Day 10: Alpe d'Huez on Three Wheels With Mudguards - TdF HC 1,860m
It is a pity that “iconic” has been so misused and over-used in the last couple of years because Alpe d'Huez is the iconic Tour de France mountain stage finish. A TdF HC climb in its own right it has been used in two out of three years in le Tour since it was introduced in the 1960s.
You don’t really go anywhere in the normal horizontal sense of travelling. The climb from Borg d’Oisans to Alpe d’Huez is basically a ladder thrown on the mountainside without a lift offered as an alternative to the ‘stairs’.
There are 21 virages (hairpin bends) from No. 21 at the bottom to No. 0 at the finish. On each is a board with the names of one, or sometimes two, TdF stage winners on Alpe d’Huez and also the height on this bend counting up to 1,860m. Ascent is 1,100m (Sheila wants to go Imperial at 3,575ft because it sounds better).
No gentle start to this one because the hardest part is at the start. Tuesday cyclists who went on our first tour may remember the hill on the Marlborough day that we all walked up (even Determination Mary who went a short way then stalled) – just keep this in mind.
Out of Bourg d’Oisans, round a left hand bend and you slam straight into the climb and rattle down through the gears. This toughest part through the first 5 hairpins has two potential problems. If you don’t make it – game over. If you do make it but are rendered legless then it is still a long way to the top and although instead of being ridiculously very steep the remainder is just very steep, it is probably game over before the finish.
Our tour leader seemed to be incapable of using the st**p word and so had described the climb as a bit grippy on the first part followed by a grippy section on the next part, then some grippy climbing etc etc, with the only variation being to describe one part as “a bit cheeky”.
Anyway we knew all about pacing ourselves and not starting out too fast (joke) and we were going for a personal best. So as we rolled over the start line we checked the calendar. It said Saturday morning, 14th June 2014. We were off. And I ought to mention we had about an hour and a half start on the others.
Grippy the first section certainly was, but we were going well and in a forward direction.
Coming down the mountain and roaring past us were the sports cars on the Coupe des Alpes. Nearly all waved and encouraged us but we were slightly concerned, when the driver and navigator of one open top machine both raised both hands at once to salute us.
Quite a bit of shade, with the mountain between us and the sun on the first half of the climb was welcome. A few brief stops to eat and drink helped us along and Sheila decided a comfort stop was required when we were at the apex of one left hand hairpin.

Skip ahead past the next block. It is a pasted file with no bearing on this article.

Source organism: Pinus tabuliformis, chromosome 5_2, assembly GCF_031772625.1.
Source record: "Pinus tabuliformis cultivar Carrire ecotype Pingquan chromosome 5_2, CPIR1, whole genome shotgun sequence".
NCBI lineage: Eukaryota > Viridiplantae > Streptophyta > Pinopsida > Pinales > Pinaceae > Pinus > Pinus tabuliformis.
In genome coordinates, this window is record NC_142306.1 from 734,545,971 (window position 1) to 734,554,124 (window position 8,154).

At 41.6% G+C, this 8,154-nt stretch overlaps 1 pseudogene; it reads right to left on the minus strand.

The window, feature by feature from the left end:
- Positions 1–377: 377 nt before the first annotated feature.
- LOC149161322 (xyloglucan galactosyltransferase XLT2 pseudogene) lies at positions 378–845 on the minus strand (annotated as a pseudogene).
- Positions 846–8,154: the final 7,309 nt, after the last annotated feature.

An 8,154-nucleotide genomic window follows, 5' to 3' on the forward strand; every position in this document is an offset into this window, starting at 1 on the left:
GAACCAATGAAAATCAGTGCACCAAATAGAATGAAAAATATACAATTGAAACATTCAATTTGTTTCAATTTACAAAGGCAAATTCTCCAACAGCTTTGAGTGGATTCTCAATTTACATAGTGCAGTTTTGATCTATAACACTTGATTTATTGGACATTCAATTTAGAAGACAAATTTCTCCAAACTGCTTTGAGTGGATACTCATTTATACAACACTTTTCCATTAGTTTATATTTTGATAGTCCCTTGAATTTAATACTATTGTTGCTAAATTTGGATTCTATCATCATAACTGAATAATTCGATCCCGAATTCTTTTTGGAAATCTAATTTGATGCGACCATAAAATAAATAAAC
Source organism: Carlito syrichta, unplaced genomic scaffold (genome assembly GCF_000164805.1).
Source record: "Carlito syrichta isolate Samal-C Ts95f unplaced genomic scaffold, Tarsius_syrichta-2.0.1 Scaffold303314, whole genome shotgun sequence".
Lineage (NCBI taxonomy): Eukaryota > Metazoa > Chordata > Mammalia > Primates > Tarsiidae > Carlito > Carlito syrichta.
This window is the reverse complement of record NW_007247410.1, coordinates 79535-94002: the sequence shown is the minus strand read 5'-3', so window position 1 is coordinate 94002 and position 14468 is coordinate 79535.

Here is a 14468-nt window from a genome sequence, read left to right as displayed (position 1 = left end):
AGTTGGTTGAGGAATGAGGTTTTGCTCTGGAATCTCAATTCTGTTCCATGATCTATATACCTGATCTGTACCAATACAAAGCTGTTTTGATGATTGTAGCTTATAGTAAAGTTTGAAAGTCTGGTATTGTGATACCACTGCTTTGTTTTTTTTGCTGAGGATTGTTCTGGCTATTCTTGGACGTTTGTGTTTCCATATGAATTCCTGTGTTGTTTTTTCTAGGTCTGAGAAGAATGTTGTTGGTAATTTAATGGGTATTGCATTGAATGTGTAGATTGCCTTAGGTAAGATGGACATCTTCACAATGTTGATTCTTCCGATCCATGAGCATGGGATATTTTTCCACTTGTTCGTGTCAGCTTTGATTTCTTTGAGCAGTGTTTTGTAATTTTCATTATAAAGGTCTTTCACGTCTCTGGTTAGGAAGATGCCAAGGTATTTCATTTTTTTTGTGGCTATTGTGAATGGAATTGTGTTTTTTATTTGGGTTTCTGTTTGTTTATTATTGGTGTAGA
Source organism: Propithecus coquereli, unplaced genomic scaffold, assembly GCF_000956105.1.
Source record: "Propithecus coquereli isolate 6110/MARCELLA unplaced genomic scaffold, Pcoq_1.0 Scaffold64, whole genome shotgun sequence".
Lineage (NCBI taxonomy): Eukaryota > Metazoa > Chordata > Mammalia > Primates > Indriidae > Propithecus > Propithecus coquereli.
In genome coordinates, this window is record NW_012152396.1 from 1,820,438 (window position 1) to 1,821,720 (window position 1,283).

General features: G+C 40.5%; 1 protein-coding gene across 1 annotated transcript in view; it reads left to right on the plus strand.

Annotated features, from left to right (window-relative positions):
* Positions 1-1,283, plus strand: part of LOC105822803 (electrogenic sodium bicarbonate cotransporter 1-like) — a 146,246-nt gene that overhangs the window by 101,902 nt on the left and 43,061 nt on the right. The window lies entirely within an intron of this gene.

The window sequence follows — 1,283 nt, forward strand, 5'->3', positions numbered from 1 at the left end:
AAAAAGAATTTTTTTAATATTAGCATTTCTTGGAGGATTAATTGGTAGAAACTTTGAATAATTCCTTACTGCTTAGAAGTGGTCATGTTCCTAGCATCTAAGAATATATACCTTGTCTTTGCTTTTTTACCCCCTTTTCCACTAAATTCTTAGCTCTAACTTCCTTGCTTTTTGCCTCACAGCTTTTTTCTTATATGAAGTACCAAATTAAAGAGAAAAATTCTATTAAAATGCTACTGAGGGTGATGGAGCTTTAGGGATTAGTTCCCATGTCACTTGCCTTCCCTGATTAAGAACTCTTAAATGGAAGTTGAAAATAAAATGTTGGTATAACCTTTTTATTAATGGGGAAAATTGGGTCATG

Reaching Alpe d’Huez with its cafés and shops was great, but the bad news was that we had to carry on through still climbing because the TdF finish is a further 2km on up the Alpe, No matter, with the finish ‘in sight’ we were going well and shifted gear to pick up the pace.
Finally we crossed the line with Sheila, somewhat uncharacteristically, urging John to sprint. We checked the calendar again – Saturday morning 14th June 2014 again. Fantastic. A personal best that could not be bettered. Who wants to get into trivial detail like hours and minutes.
But for the record we finished in 2hrs including stops and we were not caught by any of our group.
Usual photos at the finish, including on the TdF stage finish podium which is left near the Alpe d’Huez finish line. As we had been on a tandem we shared the top step on the podium.
Watched some of our team mates come in then drifted back down to the village for a coffee.
Going back down was as exciting as ever, but we broke it up with photo stops and brake cooling down stops. Almost felt sorry for the steady stream of cyclists toiling up as we shot past in a blur.
Picnic lunch at the bottom then time to say au revoir to our team mates of the past week.
All in all a great morning out. About the same time as a regular Tuesday ride and we had fitted in coffee at the half way point. Just not sure that Lymington Tuesday cyclists would approve of a route variation that is an unrelieved steep climb to coffee?
PS. thought of buying a T shirt but could not see one that was tasteful enough.
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